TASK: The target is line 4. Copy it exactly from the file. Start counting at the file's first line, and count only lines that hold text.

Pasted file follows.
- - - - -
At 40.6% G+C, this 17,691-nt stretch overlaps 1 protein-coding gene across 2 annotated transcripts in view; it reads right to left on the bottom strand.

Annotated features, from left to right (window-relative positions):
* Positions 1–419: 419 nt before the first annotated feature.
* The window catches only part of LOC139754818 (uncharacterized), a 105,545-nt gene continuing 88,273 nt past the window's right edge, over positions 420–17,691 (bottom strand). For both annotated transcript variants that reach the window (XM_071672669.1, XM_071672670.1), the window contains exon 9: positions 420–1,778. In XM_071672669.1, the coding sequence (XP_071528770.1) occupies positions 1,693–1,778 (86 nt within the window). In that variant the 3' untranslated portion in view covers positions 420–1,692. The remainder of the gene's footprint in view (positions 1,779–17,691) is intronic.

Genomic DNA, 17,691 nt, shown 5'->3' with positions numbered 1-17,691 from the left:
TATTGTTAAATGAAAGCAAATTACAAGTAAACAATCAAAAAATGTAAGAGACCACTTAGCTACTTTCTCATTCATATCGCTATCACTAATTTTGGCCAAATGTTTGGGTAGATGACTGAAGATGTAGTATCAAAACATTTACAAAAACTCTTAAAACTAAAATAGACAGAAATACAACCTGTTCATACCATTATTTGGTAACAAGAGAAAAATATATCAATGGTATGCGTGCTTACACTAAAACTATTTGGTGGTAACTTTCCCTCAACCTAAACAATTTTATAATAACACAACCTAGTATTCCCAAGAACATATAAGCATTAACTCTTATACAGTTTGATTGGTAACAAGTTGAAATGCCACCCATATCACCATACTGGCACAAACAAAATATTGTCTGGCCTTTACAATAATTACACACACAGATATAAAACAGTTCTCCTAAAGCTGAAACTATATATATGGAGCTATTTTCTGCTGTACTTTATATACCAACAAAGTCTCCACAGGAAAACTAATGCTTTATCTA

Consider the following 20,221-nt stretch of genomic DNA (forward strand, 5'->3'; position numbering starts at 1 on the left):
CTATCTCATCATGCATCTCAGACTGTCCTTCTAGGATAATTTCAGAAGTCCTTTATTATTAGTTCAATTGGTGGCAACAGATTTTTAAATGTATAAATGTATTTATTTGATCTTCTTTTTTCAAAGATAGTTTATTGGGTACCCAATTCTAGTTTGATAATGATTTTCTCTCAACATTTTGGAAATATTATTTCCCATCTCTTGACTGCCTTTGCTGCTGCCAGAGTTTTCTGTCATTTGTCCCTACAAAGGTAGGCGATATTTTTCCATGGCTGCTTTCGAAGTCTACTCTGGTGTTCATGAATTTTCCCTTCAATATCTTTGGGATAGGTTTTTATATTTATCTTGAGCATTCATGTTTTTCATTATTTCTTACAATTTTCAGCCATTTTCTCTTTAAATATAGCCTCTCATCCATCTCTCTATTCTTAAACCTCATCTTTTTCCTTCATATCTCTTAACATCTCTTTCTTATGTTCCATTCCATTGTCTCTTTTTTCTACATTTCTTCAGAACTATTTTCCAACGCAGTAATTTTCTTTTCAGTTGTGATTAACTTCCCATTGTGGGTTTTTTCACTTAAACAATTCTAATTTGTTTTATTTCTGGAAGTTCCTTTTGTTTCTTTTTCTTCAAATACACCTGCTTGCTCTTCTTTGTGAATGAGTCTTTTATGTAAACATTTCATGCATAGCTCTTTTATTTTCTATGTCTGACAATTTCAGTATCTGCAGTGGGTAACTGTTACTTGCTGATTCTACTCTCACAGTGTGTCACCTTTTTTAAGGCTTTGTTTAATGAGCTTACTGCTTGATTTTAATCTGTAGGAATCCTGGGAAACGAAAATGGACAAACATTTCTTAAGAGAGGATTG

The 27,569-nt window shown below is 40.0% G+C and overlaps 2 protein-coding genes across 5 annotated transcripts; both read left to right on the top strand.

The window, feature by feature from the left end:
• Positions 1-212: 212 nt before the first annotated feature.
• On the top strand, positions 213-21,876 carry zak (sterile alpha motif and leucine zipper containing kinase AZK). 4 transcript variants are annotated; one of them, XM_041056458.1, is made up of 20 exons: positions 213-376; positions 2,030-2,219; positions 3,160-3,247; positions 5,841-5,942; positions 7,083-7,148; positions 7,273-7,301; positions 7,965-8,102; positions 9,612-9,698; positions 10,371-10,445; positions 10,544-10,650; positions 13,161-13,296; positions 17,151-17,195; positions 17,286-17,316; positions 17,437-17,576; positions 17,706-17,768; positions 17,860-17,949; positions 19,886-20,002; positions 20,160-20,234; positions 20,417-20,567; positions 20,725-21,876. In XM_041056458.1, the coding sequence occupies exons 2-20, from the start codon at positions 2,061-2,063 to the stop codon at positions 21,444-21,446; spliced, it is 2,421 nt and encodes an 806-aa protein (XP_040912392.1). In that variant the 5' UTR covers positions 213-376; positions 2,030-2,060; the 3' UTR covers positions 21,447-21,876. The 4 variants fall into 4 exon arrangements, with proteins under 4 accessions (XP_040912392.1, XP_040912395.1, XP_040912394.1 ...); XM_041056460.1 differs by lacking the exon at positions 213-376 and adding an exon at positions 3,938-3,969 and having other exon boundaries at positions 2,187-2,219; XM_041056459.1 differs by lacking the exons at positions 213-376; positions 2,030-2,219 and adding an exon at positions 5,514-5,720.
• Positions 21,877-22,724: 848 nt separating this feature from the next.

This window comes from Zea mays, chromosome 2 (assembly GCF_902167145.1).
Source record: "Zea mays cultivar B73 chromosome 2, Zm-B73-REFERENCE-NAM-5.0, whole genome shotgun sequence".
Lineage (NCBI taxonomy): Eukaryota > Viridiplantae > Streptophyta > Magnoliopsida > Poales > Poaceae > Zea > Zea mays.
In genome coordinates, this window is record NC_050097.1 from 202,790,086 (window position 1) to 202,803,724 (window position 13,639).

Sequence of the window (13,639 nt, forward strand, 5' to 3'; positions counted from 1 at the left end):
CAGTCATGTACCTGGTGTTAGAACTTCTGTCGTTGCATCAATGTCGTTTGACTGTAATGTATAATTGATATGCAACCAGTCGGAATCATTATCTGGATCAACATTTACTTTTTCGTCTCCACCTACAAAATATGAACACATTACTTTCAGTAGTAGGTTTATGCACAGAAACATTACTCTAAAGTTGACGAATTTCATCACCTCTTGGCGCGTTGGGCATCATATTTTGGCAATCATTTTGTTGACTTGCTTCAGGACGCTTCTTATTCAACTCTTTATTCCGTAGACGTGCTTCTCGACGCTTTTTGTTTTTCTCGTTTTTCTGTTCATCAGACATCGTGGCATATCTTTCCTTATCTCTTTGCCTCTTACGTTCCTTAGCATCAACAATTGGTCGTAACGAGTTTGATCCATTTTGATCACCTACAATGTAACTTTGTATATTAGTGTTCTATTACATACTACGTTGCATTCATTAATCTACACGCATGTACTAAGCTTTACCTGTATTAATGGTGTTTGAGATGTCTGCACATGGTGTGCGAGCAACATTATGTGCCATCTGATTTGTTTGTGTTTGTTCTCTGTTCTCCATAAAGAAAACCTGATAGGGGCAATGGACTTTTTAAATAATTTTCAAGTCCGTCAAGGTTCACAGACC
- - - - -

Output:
* The window catches only part of LOC139754818 (uncharacterized), a 105,545-nt gene continuing 88,273 nt past the window's right edge, over positions 420–17,691 (bottom strand). For both annotated transcript variants that reach the window (XM_071672669.1, XM_071672670.1), the window contains exon 9: positions 420–1,778. In XM_071672669.1, the coding sequence (XP_071528770.1) occupies positions 1,693–1,778 (86 nt within the window). In that variant the 3' untranslated portion in view covers positions 420–1,692. The remainder of the gene's footprint in view (positions 1,779–17,691) is intronic.